I had the chance to catch up with Robert Dornau, an economist who is Vice President of SGS Climate Change Programme, one of the leading verifiers of carbon credits, just as SGS verified the first carbon credits under the Voluntary Carbon Standard.
Robert, I saw the press release on the first verified VCUs by SGS. Can you tell me a little bit about what VCS is and how it’s different?
I am happy to tell you that SGS also validated the first projects registered under the Voluntary Carbon Standard (VCS). The VCS provides a rigorous, trustworthy and innovative global standard and validation and verification program for voluntary emission reduction projects. It ensures that carbon credits generated from those projects can be trusted by business and consumers and have real environmental benefits. The VCS was initiated by the Climate Group, the World Business Council for Sustainable Development (WBCSD) and the International Emissions Trading Association (IETA). What sets the VCS apart from other voluntary standards is not only this prestigious group of founding fathers, but the fact that it has undergone two rounds of global stakeholder consultation and was developed under guidance of an international steering committee from the business, industry and non profit sector (including SGS).
The VCS provides innovative approaches to a credible and diligent approval of new methodologies especially for the forest sector. Another element that sets the VCS apart is the recently launched registry system.
We’ve heard the VCS discussed for some time now – are these really the first carbon credits from VCS? Why did it take so long? Are we going to see more of these?
The first version of the VCS was released on 28 March, 2006. Soon after, first projects were validated and verified against this standard. Until the recent launch of the registry system, the credits generated were only traded on the back of certificates issued by verification companies like SGS. Having a registry system that lives up to the high standards of financial registries was a number one goal of the VCS from the start. Unfortunately it took a bit longer than expected to develop this system. It now consists of three independent registries and the VCS database. I am absolutely certain this was the final launch pad for the VCS to establish itself as the standard of choice for any credible market participant.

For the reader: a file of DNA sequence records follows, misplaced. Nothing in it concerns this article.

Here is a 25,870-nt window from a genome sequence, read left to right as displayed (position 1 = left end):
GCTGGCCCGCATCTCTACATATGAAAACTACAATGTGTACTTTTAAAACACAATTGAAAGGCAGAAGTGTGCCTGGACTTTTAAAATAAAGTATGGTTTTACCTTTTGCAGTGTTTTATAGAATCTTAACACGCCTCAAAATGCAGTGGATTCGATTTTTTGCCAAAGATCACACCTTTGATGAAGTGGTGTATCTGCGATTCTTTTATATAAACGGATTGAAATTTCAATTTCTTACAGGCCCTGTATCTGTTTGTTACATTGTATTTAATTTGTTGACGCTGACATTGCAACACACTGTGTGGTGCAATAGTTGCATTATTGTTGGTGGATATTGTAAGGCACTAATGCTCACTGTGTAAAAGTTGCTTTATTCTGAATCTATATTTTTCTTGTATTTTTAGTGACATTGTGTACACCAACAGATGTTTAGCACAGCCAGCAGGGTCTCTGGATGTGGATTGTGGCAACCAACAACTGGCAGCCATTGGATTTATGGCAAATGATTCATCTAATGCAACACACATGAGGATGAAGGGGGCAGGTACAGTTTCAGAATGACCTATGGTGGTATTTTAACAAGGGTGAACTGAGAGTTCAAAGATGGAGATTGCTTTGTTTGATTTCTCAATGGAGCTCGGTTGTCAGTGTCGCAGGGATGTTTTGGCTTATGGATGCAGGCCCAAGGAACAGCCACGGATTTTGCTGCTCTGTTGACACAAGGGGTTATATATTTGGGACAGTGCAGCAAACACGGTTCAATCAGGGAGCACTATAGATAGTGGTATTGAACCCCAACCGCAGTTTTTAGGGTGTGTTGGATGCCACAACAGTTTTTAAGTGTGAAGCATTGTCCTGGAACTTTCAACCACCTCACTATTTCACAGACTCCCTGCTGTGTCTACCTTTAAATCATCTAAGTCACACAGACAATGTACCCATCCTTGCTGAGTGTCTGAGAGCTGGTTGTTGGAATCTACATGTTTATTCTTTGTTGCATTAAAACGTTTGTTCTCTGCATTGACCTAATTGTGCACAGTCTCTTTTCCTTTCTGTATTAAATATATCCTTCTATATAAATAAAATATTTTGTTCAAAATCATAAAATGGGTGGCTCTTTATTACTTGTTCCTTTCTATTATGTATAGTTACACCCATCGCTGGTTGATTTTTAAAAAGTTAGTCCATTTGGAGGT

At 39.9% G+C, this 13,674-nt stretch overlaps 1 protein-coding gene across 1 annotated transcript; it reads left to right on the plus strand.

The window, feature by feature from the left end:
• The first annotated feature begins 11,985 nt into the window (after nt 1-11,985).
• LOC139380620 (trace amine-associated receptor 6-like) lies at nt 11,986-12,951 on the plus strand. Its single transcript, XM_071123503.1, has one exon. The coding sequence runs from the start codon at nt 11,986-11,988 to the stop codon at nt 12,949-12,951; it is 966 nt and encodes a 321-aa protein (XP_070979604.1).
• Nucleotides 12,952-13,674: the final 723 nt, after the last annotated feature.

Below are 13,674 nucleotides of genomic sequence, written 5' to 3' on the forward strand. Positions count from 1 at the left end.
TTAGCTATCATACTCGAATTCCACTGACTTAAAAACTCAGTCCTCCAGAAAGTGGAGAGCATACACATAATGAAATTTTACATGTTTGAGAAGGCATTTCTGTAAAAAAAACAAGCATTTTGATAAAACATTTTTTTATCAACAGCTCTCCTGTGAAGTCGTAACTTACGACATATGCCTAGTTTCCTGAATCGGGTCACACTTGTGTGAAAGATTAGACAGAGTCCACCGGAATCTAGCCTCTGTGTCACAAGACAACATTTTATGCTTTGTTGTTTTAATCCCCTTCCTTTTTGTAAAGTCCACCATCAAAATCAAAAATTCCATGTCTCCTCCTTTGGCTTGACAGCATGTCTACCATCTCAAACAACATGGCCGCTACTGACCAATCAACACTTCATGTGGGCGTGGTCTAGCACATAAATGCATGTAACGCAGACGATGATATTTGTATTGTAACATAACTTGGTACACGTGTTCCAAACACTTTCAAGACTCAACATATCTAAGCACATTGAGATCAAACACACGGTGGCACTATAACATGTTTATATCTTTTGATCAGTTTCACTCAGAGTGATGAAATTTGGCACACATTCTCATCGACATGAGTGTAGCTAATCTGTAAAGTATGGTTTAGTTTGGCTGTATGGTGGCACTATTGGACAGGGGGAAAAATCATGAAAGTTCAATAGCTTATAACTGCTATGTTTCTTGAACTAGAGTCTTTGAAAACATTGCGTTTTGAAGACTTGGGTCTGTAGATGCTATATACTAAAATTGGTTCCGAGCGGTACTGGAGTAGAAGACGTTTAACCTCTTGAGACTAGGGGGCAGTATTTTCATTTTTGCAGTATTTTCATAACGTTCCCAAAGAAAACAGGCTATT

What can you tell us about the differences between validation and verification of projects under VCS as compared to CDM and the Kyoto carbon project markets?
In principle there are not many different ways to conduct a proper validation or verification of a GHG project. The VCS relies on the principles for validation and verification of GHG projects established by the International Organization for Standardization (ISO). The new set of standards for the Carbon Market (ISO 14064 family) was develop taking into account best practice and experience from a number of global programs while being in itself program neutral.Two of the main differences are, that 1) the aim of the VCS is to assure that the emissions reduced by a project are measured, reported and verified correctly. If a buyer is interested in additional sustainability criteria, he/she can add those by applying a different add on standards like the Gold Standard for energy efficiency projects or Forest Stewardship Council (FSC) for forest projects. 2) Project developers can rely on methodologies approved in other accepted GHG Programs (like the CDM) to establish baselines, additionality and monitoring procedures. However, if the project developer wants to use a new approach towards additionality or a new methodology for baseline and monitoring of project emissions, this has to be approved by two verifiers (Double approval process). We expect this process to be a lot quicker than the current CDM process while delivering results of similar environmental integrity.
You’ve mentioned 3rd party verification. Is this similar to getting a CPA’s financial audit of a company? What role do you think 3rd party verification will play in the voluntary and US carbon markets going forward?